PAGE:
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Trusting only whom you know, knowing only whom you trust: the joint impact of social capital and trust on individuals’ economic performance and happiness in CEE countries

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Abstract

This paper demonstrates that bridging and bonding social capital as well as social trust interdependently affect individuals’ earnings and happiness. Based on crosssectional World Values Survey 2000 data on individuals from eight Central and Eastern European countries (CEECs), we provide evidence that majority of citizens of these countries have likely fallen in a “low trust trap” where deficits of bridging social capital and trust reinforce each other in lowering individuals’ incomes and happiness. Apart from gradual modernization and economic growth, also increases in labor market participation are identified as a potential way out of this “trap”, because employed people in CEECs tend to have statistically significantly more bridging social capital and more trust. While assessing robustness of our empirical results, we have found a high risk of regressor endogeneity and omitted variables bias, generally overlooked in earlier studies. These issues are carefully addressed in the current contribution.

Suggested Citation

  • Katarzyna Growiec & Jakub Growiec, 2011. "Trusting only whom you know, knowing only whom you trust: the joint impact of social capital and trust on individuals’ economic performance and happiness in CEE countries," NBP Working Papers 94, Narodowy Bank Polski, Economic Research Department.
  • Handle: RePEc:nbp:nbpmis:94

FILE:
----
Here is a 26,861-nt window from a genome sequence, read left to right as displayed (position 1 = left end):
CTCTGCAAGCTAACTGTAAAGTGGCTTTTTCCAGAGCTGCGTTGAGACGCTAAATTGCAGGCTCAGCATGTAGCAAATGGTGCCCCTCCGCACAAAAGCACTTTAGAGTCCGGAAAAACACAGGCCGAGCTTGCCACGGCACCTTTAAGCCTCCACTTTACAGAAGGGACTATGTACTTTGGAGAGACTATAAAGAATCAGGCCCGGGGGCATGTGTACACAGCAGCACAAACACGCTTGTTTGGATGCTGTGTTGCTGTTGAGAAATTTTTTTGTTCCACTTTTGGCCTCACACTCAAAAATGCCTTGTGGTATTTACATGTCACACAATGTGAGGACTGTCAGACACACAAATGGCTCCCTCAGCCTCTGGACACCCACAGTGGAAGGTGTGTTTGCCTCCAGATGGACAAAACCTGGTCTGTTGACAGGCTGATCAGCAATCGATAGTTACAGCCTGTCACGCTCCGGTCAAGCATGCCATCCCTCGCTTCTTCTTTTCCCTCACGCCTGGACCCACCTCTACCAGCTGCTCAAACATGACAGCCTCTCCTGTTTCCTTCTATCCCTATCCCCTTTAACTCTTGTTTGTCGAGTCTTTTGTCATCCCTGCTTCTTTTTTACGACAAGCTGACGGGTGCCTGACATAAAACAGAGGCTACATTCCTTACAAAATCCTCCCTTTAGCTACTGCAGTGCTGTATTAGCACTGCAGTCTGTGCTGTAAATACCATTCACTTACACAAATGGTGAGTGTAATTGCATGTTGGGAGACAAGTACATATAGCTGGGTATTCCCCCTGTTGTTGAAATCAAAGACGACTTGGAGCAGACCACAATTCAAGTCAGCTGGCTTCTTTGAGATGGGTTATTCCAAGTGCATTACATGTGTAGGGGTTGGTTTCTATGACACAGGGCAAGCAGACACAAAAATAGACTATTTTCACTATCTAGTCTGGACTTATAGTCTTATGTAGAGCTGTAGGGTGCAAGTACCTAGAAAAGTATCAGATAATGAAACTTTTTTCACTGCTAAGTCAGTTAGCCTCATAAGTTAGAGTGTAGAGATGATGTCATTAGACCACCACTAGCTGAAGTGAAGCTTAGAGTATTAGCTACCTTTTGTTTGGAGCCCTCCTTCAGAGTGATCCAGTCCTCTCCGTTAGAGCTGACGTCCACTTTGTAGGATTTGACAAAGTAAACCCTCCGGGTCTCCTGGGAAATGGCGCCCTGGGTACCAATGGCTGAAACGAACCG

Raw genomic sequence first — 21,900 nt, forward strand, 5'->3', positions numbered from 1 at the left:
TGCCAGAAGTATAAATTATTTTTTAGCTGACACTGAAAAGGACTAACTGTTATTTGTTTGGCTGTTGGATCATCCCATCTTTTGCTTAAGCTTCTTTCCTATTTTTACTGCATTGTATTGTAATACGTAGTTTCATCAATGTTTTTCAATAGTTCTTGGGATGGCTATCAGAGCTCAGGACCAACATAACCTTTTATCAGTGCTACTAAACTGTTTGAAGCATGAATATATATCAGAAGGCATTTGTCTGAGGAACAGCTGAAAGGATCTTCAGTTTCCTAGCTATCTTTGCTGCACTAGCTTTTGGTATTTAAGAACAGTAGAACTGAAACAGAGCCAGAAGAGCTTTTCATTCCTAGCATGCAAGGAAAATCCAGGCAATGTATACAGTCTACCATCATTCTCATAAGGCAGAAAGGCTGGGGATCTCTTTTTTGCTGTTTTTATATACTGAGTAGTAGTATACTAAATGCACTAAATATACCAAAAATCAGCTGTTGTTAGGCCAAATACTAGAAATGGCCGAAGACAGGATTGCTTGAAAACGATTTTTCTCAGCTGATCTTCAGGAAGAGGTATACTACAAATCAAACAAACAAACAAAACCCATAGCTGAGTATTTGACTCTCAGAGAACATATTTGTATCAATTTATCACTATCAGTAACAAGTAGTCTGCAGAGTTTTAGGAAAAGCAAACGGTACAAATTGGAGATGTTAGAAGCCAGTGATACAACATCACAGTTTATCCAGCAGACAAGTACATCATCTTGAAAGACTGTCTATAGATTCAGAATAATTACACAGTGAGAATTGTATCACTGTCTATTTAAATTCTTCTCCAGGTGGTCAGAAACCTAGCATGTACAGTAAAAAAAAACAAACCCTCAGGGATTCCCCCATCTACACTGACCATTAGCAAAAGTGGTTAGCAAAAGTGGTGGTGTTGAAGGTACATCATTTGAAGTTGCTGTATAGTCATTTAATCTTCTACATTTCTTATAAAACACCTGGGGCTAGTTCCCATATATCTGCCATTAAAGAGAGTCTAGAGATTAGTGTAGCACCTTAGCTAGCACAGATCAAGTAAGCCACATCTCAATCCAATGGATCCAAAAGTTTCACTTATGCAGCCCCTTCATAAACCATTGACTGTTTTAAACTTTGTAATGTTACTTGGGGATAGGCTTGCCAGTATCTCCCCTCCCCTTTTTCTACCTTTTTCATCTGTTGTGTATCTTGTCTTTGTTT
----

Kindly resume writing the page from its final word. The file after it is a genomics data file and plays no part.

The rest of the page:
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    File URL: http://www.nbp.pl/publikacje/materialy_i_studia/94_en.pdf
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    References listed on IDEAS

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    1. Stephen Knack & Philip Keefer, 1997. "Does Social Capital Have an Economic Payoff? A Cross-Country Investigation," The Quarterly Journal of Economics, Oxford University Press, vol. 112(4), pages 1251-1288.
    2. Sjoerd Beugelsdijk & Sjak Smulders, 2003. "Bridging and Bonding Social Capital: which type is good for economic growth?," ERSA conference papers ersa03p517, European Regional Science Association.
    3. Alberto Alesina & Paola Giuliano, 2010. "The power of the family," Journal of Economic Growth, Springer, vol. 15(2), pages 93-125, June.
    4. repec:mes:jeciss:v:21:y:1987:i:1:p:528-530 is not listed on IDEAS
    5. Growiec, Katarzyna & Growiec, Jakub, 2014. "Social Capital, Trust, And Multiple Equilibria In Economic Performance," Macroeconomic Dynamics, Cambridge University Press, vol. 18(02), pages 282-315, March.
    6. James J. Heckman & Lance J. Lochner & Petra E. Todd, 2003. "Fifty Years of Mincer Earnings Regressions," NBER Working Papers 9732, National Bureau of Economic Research, Inc.
    7. Brambor, Thomas & Clark, William Roberts & Golder, Matt, 2006. "Understanding Interaction Models: Improving Empirical Analyses," Political Analysis, Cambridge University Press, vol. 14(01), pages 63-82, December.
    8. Ada Ferrer-i-Carbonell & Paul Frijters, 2004. "How Important is Methodology for the estimates of the determinants of Happiness?," Economic Journal, Royal Economic Society, vol. 114(497), pages 641-659, July.
    9. Growiec, Jakub & Growiec, Katarzyna, 2007. "Social Capital, Well-Being, and Earnings: Theory and Evidence from Poland," MPRA Paper 7071, University Library of Munich, Germany.
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    Cited by:

    1. Roxana Mihet, 2013. "Effects of culture on firm risk-taking: a cross-country and cross-industry analysis," Journal of Cultural Economics, Springer;The Association for Cultural Economics International, vol. 37(1), pages 109-151, February.
    2. Borowiecki Łukasz, 2014. "Historical Roots of Generalized Trust in Polish Society," International Journal of Management and Economics, De Gruyter Open, vol. 42(1), pages 121-137, June.

    More about this item

    Keywords

    bridging social capital; bonding social capital; social trust; CEE countries; earnings; happiness;

    JEL classification:

    • D10 - Microeconomics - - Household Behavior - - - General
    • J20 - Labor and Demographic Economics - - Demand and Supply of Labor - - - General

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